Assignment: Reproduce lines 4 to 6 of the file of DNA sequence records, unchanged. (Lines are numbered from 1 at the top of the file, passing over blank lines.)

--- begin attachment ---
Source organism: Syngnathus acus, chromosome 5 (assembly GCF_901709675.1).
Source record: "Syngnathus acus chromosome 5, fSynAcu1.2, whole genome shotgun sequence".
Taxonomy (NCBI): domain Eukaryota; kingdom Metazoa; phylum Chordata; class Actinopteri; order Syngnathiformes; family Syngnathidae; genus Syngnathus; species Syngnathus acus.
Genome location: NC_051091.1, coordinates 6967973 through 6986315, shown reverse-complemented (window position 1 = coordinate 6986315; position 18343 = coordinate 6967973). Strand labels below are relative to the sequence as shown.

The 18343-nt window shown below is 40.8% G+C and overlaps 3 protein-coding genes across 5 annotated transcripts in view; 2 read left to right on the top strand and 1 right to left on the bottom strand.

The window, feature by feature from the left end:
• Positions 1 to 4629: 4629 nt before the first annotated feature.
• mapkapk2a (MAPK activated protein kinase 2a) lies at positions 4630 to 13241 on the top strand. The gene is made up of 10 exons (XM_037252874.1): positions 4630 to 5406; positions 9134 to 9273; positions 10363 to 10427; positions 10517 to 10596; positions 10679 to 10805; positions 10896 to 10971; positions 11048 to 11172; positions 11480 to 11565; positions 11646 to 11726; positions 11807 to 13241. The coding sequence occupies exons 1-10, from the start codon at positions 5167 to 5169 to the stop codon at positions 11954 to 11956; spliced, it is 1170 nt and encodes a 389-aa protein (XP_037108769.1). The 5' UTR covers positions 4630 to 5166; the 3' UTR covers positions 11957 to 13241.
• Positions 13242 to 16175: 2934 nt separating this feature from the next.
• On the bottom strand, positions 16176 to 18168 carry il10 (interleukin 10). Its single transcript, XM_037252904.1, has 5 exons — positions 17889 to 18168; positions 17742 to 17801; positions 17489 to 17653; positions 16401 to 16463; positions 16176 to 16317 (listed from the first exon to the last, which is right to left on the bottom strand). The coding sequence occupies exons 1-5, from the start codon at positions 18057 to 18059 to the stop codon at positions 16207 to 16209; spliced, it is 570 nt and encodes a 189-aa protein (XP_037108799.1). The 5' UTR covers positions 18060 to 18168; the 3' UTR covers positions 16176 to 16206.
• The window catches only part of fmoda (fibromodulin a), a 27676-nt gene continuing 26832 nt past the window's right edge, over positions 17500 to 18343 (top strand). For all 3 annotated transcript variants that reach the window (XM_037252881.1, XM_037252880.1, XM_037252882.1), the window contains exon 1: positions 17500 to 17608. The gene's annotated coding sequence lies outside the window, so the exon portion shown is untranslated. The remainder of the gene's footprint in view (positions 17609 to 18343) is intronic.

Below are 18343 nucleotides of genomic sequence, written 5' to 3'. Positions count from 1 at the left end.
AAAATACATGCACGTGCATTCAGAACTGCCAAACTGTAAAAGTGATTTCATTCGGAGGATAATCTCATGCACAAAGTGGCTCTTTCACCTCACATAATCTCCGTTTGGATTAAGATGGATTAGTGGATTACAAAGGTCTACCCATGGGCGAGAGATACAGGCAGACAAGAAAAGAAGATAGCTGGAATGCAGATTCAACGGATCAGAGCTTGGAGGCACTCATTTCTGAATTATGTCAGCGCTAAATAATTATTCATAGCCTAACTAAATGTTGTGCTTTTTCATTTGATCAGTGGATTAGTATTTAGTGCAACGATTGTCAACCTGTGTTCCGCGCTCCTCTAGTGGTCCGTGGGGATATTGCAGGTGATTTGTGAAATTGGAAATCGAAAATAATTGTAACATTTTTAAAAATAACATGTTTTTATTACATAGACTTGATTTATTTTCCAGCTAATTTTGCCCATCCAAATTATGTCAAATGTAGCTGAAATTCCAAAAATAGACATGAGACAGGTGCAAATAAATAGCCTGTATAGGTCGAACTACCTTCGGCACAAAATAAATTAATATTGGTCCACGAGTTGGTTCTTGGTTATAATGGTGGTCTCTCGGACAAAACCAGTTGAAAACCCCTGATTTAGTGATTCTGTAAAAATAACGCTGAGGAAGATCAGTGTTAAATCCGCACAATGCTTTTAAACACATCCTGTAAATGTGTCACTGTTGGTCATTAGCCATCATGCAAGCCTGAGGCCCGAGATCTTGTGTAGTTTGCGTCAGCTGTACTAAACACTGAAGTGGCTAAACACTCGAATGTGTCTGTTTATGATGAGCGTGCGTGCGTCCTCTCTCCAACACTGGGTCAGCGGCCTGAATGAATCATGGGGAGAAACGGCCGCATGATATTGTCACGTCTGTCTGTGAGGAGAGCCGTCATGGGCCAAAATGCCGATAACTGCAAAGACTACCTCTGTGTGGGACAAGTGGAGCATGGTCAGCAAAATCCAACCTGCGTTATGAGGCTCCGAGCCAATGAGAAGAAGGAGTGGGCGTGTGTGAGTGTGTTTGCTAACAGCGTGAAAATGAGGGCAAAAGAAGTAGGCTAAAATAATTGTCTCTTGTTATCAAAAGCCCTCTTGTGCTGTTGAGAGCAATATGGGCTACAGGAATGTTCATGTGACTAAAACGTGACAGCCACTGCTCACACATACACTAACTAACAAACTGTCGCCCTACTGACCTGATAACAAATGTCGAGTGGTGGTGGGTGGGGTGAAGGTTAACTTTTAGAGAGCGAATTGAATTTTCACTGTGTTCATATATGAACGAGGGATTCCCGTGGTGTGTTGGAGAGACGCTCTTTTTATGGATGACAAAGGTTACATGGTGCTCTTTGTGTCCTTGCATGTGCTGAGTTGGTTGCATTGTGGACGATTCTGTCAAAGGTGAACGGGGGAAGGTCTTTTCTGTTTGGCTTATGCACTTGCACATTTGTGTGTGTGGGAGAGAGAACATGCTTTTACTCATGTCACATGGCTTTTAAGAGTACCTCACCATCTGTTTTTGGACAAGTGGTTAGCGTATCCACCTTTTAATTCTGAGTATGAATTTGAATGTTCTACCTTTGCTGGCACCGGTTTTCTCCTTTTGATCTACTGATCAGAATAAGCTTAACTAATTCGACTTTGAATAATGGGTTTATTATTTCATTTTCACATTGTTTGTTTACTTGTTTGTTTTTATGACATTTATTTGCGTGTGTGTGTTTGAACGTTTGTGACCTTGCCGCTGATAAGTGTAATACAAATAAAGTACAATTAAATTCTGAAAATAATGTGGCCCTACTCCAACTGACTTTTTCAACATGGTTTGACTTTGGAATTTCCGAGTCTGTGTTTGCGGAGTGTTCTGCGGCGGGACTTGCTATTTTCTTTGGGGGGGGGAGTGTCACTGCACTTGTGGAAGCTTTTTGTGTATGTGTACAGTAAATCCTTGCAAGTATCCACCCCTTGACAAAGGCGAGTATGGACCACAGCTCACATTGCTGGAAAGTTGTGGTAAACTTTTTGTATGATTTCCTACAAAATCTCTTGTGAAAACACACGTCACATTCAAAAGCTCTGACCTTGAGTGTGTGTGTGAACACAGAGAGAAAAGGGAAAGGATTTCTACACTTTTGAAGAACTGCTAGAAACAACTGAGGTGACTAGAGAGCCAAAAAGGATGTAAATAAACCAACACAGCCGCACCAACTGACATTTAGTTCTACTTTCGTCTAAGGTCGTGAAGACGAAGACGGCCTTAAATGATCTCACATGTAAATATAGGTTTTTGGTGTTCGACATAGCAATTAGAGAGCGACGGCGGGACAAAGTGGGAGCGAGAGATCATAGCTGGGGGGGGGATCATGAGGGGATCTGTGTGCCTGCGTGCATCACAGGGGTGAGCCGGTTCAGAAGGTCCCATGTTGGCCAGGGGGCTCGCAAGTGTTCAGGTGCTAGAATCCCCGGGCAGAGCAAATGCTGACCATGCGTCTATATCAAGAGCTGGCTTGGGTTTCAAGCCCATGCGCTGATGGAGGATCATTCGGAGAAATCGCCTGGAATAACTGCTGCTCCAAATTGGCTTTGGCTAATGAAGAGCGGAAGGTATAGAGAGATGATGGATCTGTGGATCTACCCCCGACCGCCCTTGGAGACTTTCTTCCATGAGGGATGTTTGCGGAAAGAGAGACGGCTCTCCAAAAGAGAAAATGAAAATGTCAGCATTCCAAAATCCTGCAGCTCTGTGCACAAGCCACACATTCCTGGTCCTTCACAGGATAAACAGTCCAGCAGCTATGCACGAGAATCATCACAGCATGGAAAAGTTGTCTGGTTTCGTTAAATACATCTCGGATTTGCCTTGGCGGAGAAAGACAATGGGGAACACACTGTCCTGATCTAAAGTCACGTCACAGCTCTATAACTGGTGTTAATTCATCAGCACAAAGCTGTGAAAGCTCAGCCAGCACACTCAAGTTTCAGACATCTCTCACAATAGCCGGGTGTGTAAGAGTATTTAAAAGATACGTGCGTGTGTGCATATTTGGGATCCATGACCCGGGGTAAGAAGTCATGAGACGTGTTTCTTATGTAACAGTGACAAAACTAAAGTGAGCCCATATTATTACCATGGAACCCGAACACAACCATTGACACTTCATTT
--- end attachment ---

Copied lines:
Genome location: NC_051091.1, coordinates 6967973 through 6986315, shown reverse-complemented (window position 1 = coordinate 6986315; position 18343 = coordinate 6967973). Strand labels below are relative to the sequence as shown.

The 18343-nt window shown below is 40.8% G+C and overlaps 3 protein-coding genes across 5 annotated transcripts in view; 2 read left to right on the top strand and 1 right to left on the bottom strand.

The window, feature by feature from the left end: